Whenever I visit other countries I make the effort to read the national and local newspapers, if they are available in a language that I can manage. Today I picked up a copy of China Daily – Asia Weekly for June 13th – 19th and discovered an interesting article by Xiong Binqi, who is described as the Vice-President of the 21st Century Education Research Institute. I have no idea what this presumably esteemed institute is or does, but Dr Xiong certainly provided an article of considerable interest. It was written beneath a banner headline “Education System in Search of Reforms”, a title that would sit just as well in the newspapers from almost anywhere in the world.
The tone of this article was of specific interest to me as it discusses the difficulties that exist in parts of China through the creation of “elite schools”, referred to in this piece as “super high schools” whose sole function appears to be cramming children to succeed in the national college entrance examination or gaokao as it is known here. These schools provide a narrow curriculum aimed only at teaching to the test and ensuring that students gain the highest possible grades. Despite this, there is a scramble from parents eager to enrol their children. In many instances students who have previously passed the gaokao, but with what is seen to be a low grade, attend these schools in order to reach a higher level. Xiong uses the example of Lu’an Maotanchang High school in Anhui Province to illustrate his concerns. He states that:-
“The problem is that in some areas, students who cannot get admitted to a key university are regarded as failures despite having cleared the gaokao.”
Xiong points out that there are places at the “top universities” only for 8.5% of the successful gaokao students and therefore competition for places is extreme. Presumably this means that 91.5% of students can be regarded as failures! This is clearly nonsense.
This notion of a competitive drive for “top universities” is of course not restricted to China. In my own country gaining a place at Oxford or Cambridge is seen by many as the pinnacle of an academic education and here places are certainly restricted. As in China with their apparently more desirable universities, many places at Oxford and Cambridge are gained by students from what might be termed elite schools. A market driven education system can only serve to increase this type of competition, but it now sounds as if in China this situation is being driven to a new extreme.
Xiong tells us that:-
“The small town in Anhui Province from where the Maotanchang [super] High School operates is known as the town of the college entrance exam.”
He then goes on to explain that Maotanchang school forgoes all activities other than those focused upon passing the gaokao examination. There is no entertainment or leisure that might impede the progress of the selected students. This is apparently accepted because what he describes as the “gaokao business” is regarded as a “pillar industry” within the town. I must confess that this is the first time I have heard education spoken of as an industry, though I suspect we will hear the term again in the future.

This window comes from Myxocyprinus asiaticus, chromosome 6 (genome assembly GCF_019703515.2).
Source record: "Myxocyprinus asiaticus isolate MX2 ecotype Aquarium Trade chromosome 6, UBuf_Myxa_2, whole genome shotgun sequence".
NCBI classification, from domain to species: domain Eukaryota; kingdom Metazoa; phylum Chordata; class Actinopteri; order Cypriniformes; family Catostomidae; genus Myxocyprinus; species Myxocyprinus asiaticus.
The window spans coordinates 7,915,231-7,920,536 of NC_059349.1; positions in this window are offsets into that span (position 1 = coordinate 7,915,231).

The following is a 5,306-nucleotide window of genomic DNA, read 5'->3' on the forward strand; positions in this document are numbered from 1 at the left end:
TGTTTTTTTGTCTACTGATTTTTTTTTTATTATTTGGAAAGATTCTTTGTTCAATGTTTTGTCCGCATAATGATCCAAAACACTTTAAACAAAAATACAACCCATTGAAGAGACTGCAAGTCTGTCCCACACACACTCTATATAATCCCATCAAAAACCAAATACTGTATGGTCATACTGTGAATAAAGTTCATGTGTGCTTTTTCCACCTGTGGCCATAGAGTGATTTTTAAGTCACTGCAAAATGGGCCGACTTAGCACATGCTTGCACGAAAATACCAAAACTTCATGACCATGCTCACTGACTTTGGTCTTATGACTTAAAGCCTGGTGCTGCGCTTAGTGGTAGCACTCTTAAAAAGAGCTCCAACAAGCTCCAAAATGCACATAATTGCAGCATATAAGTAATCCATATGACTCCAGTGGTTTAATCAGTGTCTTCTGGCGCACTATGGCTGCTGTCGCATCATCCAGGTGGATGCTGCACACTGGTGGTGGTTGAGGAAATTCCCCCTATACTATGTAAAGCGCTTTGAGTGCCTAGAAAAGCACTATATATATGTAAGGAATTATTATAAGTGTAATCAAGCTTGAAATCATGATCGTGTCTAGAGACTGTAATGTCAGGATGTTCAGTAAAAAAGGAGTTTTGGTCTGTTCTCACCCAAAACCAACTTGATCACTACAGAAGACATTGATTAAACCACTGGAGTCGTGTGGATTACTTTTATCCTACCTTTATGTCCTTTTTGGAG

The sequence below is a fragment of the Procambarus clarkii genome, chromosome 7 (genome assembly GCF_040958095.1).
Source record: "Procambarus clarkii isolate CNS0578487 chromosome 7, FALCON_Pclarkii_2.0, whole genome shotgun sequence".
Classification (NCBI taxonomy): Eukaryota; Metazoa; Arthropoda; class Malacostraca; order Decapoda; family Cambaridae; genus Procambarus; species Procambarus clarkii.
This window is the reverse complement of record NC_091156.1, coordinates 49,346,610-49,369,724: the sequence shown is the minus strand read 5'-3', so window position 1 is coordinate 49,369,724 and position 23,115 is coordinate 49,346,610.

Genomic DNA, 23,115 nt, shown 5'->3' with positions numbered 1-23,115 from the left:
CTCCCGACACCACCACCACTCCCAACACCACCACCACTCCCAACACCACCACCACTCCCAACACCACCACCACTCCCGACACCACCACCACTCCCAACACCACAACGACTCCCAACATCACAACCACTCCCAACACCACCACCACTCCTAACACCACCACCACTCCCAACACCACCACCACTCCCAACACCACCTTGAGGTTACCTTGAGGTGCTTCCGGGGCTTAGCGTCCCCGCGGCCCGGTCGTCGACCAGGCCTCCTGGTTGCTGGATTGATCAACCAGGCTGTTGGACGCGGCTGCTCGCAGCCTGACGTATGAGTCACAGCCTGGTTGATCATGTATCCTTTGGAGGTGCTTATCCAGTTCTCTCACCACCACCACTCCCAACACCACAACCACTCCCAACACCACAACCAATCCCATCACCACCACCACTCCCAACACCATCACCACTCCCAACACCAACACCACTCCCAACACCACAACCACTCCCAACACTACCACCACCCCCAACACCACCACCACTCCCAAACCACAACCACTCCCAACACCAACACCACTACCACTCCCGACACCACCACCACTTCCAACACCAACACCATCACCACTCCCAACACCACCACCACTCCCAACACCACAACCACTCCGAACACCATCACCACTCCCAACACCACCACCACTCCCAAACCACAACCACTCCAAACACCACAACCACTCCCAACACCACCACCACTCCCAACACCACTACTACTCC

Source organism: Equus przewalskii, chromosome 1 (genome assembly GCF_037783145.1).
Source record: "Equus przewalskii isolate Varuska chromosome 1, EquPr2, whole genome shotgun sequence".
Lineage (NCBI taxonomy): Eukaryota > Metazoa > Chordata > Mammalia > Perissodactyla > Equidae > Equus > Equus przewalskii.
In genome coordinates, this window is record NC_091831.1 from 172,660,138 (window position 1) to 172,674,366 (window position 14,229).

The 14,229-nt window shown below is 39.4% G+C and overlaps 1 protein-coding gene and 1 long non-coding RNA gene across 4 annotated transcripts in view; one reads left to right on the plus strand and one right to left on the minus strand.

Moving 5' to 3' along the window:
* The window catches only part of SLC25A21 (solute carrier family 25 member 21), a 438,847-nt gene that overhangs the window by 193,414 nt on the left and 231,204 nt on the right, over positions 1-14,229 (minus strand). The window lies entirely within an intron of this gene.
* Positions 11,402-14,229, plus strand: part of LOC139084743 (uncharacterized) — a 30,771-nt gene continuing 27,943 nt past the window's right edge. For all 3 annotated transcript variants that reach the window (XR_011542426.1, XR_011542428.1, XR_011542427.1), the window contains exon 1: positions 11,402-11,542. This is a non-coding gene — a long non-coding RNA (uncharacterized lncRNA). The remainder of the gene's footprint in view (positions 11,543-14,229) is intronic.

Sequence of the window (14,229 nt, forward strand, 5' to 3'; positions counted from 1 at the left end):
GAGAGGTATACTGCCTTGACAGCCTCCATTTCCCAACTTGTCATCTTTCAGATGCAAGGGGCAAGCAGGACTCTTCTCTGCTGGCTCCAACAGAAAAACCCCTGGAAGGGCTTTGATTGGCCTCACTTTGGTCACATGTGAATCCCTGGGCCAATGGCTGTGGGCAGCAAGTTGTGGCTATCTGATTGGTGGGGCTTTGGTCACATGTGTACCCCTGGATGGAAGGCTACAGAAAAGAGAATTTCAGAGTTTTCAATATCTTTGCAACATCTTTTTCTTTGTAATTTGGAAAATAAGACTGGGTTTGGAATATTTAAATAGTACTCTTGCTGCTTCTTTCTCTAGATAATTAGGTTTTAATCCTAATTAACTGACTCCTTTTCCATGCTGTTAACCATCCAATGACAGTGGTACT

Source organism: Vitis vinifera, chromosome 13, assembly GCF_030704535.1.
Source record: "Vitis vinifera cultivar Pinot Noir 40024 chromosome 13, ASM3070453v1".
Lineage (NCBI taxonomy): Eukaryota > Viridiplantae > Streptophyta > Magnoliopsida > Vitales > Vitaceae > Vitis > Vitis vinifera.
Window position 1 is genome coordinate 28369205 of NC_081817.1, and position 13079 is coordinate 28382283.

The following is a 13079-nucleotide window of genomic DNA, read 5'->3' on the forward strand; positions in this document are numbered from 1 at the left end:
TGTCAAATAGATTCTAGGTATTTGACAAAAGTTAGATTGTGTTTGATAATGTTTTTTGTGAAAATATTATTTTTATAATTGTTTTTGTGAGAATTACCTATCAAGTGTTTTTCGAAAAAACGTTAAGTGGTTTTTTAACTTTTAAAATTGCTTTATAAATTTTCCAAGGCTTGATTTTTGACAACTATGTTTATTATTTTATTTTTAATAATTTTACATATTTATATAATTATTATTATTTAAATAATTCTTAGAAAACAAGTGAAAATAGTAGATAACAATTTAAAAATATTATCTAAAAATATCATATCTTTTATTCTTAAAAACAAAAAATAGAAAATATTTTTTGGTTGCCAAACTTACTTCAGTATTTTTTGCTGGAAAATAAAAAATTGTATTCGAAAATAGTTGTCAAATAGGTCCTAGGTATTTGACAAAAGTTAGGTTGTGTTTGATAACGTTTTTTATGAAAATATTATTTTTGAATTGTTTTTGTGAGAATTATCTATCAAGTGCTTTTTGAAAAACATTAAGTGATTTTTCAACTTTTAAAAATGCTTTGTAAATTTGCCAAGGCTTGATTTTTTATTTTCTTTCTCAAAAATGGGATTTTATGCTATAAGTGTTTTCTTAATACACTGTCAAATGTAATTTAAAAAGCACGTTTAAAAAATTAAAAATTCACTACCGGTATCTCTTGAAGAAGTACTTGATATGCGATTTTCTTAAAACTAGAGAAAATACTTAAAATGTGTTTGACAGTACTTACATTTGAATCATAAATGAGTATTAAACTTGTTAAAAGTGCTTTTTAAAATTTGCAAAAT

I find myself wondering what the students from these super high schools must be like. How broad is their knowledge of the world? What do they know of history, music, theatre, literature or art, all areas that enrich the lives of much of the world’s population? Can we really regard students as well educated simply on the basis of passing examinations? How do they regard themselves alongside other students who do not attend these super high schools and presumably therefore have less chance of entering the “top universities”? More importantly in some ways, what happens to that inevitable proportion of students who despite attending these schools still fail to gain a place in a desirable institution? How is their self-esteem affected by such a predicament?
Education has always been competitive, but in the past it was also well rounded and provided students with an appreciation of a broad curriculum and a sense of social justice. I am not sure that the model described in Xiong’s article creates a situation that is either sustainable or desirable. I can fully appreciate the anxieties that he expresses with regards to the extreme pressures that the gaokao system is placing on the shoulders of both students and teachers.
I feel quite sure that an examination of Chinese society would reveal many highly successful individuals who have achieved much in their lives and for their communities without a degree from a “top university”. Just as there are many in my own country who without the aid of an Oxford or Cambridge degree have become leaders and innovators throughout the world. Furthermore, there are great numbers of individuals who without the aid of a university education at all, make a significant impact on the daily lives of those who they now serve as nurses, teachers, shop workers, cleaners, taxi drivers or any one of a million or more essential jobs that keep our societies moving.
I wish good luck to all Chinese students sitting for the gaokao this year, but please remember that if you do not secure a place in a “top university” or indeed any university at all, this does not make you an inadequate person or any less valuable to the society that you live in, and to which you can undoubtedly contribute with great success in the future.